Another thing that's really great is simply playing for people. You can practice and practice and practice and practice, but as soon as you play for somebody, it feels different, doesn't it? I'm sure you all relate to that, because practicing and playing are not the same thing. When you play for people, that is the moment of creation. When you're practicing, you're just preparing for that moment, but you're not really experiencing the performance the way you do.

Even if you're just playing for a friend or playing for family members, it is a different experience and you will grow tremendously from playing for people on a regular basis. Make yourself do it. Start off with people who are supportive and loving, who don't mind if you mess up, but make it a performance. Don't stop. Play all the way through for better or for worse so you get used to recovering. So you're in an actual performance, you'll know how to deal with situations of stress and you practice in a low stress situation with people who will forgive you.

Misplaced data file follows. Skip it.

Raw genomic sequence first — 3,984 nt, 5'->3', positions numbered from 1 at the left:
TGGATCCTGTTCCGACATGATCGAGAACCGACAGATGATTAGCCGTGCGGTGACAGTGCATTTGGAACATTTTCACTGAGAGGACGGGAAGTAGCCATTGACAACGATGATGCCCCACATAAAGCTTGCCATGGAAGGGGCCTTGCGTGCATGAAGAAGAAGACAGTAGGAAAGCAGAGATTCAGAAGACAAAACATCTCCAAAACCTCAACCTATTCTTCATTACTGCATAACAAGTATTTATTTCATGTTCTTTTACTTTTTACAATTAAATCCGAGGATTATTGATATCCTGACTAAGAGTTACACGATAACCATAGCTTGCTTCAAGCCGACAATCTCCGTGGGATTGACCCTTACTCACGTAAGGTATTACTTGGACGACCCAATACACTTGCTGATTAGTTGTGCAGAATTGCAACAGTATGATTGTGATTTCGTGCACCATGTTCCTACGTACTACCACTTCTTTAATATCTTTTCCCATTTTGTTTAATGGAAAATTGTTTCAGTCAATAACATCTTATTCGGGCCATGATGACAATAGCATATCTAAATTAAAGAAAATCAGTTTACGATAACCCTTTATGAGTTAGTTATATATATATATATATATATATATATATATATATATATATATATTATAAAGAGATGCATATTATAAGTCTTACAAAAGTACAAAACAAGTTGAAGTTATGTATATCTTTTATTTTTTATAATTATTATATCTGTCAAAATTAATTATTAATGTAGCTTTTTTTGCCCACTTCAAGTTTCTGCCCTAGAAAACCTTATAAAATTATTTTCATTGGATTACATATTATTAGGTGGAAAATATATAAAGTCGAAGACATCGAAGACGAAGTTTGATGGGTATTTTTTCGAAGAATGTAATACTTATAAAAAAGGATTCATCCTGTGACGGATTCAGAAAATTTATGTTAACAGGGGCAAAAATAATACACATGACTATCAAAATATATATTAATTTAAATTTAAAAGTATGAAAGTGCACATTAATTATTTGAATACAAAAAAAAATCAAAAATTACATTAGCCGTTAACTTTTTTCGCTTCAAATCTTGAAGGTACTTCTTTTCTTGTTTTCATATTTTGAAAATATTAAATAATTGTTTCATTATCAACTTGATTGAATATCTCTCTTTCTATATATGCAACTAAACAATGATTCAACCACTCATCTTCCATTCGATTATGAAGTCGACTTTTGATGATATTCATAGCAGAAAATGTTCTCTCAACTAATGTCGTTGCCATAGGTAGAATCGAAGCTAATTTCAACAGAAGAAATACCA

If you have any musician friends, play with them. Playing with musicians, particularly musicians who are better than you are, is an amazing experience for growth. You will learn so much playing with fine musicians. The sense of balance, rhythm, the nuance of vibrato in romantic period music. You'll learn tremendous amounts playing with musicians. Any opportunity you have to play with people, even if they aren't better than you, you will learn something from it. Especially as pianists, we play alone so much of the time that if you could have any opportunity to play with other people, whether it's accompanying them or jamming with them on something informal, you will learn something. I promise you.